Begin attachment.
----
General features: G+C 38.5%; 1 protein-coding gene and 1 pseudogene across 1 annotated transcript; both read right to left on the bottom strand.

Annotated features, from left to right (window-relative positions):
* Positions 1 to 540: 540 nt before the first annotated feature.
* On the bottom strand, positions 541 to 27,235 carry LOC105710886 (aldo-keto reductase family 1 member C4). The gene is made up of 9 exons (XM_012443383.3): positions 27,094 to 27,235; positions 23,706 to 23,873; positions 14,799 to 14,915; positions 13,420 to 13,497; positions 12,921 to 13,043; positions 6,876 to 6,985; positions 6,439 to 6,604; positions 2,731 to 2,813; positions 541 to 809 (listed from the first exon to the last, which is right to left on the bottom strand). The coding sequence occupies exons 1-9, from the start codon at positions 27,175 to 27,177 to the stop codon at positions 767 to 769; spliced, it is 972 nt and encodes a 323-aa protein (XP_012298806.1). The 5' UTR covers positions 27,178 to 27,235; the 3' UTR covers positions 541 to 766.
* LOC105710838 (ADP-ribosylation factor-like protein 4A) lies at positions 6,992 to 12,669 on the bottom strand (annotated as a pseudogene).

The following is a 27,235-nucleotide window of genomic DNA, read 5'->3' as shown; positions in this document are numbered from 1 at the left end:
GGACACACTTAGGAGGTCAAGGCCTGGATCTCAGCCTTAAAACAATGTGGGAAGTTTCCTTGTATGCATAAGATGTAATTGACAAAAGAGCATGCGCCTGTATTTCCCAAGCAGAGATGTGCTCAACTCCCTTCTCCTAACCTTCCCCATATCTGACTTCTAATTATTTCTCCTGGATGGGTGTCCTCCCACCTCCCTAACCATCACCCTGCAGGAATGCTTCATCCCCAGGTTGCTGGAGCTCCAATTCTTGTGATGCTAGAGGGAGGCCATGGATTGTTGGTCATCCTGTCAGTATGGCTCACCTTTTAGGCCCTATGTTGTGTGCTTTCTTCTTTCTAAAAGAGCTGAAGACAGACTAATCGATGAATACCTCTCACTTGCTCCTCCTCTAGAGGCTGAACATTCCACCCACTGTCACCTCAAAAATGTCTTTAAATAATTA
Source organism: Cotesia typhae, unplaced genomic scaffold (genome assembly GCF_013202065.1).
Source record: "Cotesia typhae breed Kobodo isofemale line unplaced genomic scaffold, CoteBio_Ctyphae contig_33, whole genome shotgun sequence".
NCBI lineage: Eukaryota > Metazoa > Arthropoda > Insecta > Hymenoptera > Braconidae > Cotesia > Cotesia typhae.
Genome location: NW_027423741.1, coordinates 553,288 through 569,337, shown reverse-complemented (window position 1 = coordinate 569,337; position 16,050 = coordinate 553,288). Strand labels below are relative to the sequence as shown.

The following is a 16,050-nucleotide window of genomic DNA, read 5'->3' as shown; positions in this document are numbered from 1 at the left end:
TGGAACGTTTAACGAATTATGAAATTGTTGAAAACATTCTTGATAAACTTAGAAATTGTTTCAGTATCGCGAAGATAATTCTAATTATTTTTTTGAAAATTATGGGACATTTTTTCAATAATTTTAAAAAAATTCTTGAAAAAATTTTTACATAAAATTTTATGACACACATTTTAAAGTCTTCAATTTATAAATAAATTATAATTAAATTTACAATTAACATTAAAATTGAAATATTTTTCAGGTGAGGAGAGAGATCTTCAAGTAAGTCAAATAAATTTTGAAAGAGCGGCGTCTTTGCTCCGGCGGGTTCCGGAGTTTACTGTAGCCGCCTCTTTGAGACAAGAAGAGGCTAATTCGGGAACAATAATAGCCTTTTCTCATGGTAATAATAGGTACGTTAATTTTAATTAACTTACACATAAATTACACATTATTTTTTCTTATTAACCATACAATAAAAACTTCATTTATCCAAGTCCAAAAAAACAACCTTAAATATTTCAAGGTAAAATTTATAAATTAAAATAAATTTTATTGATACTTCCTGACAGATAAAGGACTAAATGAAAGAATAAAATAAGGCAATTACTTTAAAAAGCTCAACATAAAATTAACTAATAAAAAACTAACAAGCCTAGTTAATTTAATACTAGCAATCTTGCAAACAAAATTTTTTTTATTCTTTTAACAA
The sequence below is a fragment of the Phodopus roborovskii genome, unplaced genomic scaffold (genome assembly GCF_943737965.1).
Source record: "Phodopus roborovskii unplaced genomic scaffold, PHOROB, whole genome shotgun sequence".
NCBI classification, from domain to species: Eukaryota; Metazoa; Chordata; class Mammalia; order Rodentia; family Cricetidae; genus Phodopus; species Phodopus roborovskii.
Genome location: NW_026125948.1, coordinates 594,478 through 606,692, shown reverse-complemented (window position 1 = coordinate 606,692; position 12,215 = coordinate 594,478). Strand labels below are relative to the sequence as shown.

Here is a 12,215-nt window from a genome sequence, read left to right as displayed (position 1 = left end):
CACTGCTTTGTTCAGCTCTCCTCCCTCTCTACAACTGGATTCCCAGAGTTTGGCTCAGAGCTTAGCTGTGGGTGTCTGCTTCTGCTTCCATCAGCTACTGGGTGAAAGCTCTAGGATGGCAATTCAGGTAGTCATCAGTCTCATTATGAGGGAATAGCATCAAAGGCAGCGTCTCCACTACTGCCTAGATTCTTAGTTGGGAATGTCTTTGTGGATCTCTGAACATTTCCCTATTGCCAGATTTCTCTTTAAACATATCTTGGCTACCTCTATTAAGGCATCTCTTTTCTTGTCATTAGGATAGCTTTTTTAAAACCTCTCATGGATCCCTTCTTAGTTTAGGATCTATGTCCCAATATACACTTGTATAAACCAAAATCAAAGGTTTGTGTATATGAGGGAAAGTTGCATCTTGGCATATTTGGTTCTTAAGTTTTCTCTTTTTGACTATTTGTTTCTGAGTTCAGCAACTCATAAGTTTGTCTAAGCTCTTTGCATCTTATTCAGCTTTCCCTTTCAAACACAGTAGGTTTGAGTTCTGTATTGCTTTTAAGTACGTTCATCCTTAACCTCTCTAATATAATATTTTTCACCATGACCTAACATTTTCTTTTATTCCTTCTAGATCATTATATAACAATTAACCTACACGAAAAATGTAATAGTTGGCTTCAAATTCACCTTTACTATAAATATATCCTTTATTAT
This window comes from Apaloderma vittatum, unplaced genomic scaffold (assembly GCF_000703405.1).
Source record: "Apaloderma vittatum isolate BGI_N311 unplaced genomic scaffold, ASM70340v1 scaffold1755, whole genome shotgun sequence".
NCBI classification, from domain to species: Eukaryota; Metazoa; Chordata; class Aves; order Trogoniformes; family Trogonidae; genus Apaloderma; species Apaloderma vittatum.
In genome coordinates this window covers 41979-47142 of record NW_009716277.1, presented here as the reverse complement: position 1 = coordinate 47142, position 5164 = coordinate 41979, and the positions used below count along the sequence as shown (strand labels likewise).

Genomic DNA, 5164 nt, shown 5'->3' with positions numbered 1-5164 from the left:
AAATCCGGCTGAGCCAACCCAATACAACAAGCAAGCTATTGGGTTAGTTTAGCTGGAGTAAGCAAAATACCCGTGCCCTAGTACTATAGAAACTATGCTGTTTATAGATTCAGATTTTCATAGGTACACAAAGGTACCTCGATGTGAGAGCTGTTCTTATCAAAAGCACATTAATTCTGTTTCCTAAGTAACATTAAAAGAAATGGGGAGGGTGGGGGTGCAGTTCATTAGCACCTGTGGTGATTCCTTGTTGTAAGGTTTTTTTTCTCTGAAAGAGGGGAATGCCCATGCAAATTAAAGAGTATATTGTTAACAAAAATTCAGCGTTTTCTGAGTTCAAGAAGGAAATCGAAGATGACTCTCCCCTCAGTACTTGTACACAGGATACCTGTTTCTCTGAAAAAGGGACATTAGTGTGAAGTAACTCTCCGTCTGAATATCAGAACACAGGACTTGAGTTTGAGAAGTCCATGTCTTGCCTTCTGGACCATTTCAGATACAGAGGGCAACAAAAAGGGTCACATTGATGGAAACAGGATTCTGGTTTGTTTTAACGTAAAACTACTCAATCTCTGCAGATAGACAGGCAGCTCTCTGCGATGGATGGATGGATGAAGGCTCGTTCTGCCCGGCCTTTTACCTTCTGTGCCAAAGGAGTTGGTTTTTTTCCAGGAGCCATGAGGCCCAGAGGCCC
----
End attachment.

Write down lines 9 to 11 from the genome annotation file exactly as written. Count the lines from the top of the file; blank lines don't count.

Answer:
Source record: "Cotesia typhae breed Kobodo isofemale line unplaced genomic scaffold, CoteBio_Ctyphae contig_33, whole genome shotgun sequence".
NCBI lineage: Eukaryota > Metazoa > Arthropoda > Insecta > Hymenoptera > Braconidae > Cotesia > Cotesia typhae.
Genome location: NW_027423741.1, coordinates 553,288 through 569,337, shown reverse-complemented (window position 1 = coordinate 569,337; position 16,050 = coordinate 553,288). Strand labels below are relative to the sequence as shown.